Shoreline of Infinity 28 is now available in print format. This is our our disabled and neurodivergent people’s issue, edited by Jo Ross-Barrett. You can buy yourself a copy to skim across the room, or read in your favourite café with a knowing smile on your face. We’re releasing it officially on Monday 23rd May 2022, but you […]
We have a great range of stories this issue. Callum McSorely takes us deep under the Antarctic ice to explore strange worlds and a murder; Jo Ross-Barrett introduces us to a neurodivergent AI; Jack Schouten presents a futuristic body-swapping take on the King’s Shilling; and RV Neville’s first published story features a washing machine interrogation […]
The Need is a story in our great Kickstarter project MILK by Stref.
Come and pledge here to get your copy and enjoy our movie.
THE LAST TSAR’S DRAGONS – YOLEN AND STEMPLE Paperback:192 pages Publisher:Tachyon Publications (11 July 2019) Reviewed by Eris Young The Last Tsar’s Dragons is a fantastical reimagination of the last days of the Romanov dynasty and the first days of communist rule in Russia. Written by the duo of fantasy powerhouse Jane Yolen and […]
Autonomous Annalee Newitz Orbit 291 pages Reviewed by Rachel Hill Ursula Le Guin once commented that the works of Margaret Atwood, ‘exemplify one of the things science fiction does, which is to extrapolate imaginatively from current trends and events to a near-future that’s half prediction, half satire.’ (Guardian) This prediction-satire characterises what Annalee Newitz […]
Fifty-One Chris Barnham Filles Vertes Publishing 320 pages Review: Georgina Merry From the near future to the blitz, Barnham’s time travel escapade is a smooth blend of romance, espionage, and intrigue. If you want hard sci-fi, this isn’t the book to choose. However, if you love mystery, conspiracies, and vintage settings, look no further. […]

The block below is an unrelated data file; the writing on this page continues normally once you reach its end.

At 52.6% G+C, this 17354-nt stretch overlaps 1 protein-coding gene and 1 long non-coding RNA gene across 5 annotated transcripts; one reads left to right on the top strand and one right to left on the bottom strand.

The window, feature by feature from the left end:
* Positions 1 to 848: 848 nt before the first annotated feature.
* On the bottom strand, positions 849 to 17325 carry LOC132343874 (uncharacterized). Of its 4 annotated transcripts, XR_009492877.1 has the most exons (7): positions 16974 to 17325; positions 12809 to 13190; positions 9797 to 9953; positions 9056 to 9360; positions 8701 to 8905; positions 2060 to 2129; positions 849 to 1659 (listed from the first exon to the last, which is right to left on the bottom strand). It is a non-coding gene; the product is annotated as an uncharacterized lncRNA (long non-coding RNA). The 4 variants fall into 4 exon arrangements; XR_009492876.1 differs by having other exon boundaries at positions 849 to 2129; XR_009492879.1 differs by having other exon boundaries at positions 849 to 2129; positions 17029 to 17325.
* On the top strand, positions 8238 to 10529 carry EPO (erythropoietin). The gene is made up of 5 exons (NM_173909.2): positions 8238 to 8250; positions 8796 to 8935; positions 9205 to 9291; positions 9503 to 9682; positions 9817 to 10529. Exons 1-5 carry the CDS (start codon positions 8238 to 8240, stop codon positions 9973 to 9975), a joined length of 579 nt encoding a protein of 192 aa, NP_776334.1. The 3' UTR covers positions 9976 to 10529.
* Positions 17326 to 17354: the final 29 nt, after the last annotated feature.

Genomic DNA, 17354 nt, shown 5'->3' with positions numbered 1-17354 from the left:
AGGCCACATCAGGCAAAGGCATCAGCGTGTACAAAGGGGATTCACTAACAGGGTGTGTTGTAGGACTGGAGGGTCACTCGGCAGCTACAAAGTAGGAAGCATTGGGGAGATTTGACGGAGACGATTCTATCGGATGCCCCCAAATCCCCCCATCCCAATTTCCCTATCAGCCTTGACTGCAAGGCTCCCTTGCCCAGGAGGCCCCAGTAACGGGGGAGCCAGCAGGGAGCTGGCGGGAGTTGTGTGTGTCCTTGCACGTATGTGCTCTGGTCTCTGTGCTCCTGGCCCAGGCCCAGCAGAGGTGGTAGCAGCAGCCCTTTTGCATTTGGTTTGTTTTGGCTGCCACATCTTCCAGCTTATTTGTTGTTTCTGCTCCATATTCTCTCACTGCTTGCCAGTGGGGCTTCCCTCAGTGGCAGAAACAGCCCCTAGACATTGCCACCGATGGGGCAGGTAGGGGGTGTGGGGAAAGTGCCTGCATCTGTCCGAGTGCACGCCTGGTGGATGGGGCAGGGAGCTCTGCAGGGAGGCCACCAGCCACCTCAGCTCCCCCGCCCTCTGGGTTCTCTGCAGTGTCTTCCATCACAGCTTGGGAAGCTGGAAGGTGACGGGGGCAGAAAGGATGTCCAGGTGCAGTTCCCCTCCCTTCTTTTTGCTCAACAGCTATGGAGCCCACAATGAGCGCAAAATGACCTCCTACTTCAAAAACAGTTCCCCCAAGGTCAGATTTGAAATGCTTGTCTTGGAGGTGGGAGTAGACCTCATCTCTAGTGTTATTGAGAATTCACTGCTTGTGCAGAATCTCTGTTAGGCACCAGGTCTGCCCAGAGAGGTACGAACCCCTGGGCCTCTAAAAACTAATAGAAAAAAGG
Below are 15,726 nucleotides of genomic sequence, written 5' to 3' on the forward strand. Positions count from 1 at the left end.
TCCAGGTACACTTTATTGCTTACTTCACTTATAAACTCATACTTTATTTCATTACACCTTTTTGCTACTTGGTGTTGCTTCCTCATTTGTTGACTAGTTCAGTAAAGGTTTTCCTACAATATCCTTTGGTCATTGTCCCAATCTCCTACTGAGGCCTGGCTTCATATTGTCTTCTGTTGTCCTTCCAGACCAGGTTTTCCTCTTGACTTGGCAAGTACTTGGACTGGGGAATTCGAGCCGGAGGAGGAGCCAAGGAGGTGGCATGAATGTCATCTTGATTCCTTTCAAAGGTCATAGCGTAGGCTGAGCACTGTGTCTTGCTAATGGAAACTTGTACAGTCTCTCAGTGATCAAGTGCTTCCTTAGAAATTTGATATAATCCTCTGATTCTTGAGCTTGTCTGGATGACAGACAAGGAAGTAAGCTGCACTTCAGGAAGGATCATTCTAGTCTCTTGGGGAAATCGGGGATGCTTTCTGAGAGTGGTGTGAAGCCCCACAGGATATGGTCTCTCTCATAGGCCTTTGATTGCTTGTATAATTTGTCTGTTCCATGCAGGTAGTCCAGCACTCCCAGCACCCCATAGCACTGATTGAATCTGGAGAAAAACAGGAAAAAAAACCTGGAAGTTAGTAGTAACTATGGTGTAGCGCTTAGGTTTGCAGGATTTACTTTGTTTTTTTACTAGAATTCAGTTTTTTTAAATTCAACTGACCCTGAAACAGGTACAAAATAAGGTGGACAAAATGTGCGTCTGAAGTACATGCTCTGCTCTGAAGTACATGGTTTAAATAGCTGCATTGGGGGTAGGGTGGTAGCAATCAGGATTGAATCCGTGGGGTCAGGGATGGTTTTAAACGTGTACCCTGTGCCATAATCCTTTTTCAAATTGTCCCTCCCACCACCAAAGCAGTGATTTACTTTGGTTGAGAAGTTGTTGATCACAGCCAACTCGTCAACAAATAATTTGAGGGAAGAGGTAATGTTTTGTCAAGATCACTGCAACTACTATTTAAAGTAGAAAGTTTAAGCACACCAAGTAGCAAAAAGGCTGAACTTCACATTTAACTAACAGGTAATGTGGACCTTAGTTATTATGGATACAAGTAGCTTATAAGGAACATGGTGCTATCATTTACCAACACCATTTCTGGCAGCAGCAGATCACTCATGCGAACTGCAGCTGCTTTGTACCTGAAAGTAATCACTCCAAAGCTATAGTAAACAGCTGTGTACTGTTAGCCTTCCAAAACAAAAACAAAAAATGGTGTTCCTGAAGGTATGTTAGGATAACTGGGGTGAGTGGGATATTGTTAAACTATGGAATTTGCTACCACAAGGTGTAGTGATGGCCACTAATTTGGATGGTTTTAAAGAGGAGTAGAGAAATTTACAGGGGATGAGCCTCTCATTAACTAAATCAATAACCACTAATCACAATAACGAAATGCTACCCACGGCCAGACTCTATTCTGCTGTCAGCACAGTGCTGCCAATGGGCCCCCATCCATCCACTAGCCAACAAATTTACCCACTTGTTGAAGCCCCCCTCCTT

Abaddon, 400 pages Review by S-J McGeachy When a book’s prologue consists of quotations from Samuel Taylor Coleridge and Eric Morecombe you hope for a healthy combination of grim despair and hearty chuckles. Thankfully, Nate Crowley delivers both in spades. Schneider Wrack regains consciousness and slowly becomes aware that he is dead. His […]
Walkaway Cory Doctorow Head of Zeus, 504 pages Review by Joanna McLaughlin What would happen if instead of trying to improve a corrupt society – or even just survive it – we chose to turn our backs on it altogether? This is the premise of Cory Doctorow’s new novel, Walkaway, in which the main characters […]
Carapace Davyne DeSye Illuminus, 338 pages Review by Steve Ironside Some books you regret picking up, some are just a joy to read, and some feel like a bit of a slog, but at the last page you can put it down and say, “that was worth it”. Carapace initially felt like it belonged in […]
The Delirium Brief Charles Stross Orbit, 435 pages Review by Duncan Lunan The press release for this novel begins “James Bond meets H.P. Lovecraft in the latest occult thriller from Hugo Award winner Charles Stross, in a series where British spies take on the supernatural”. The Bond reference is apt because it’s sometimes alleged that […]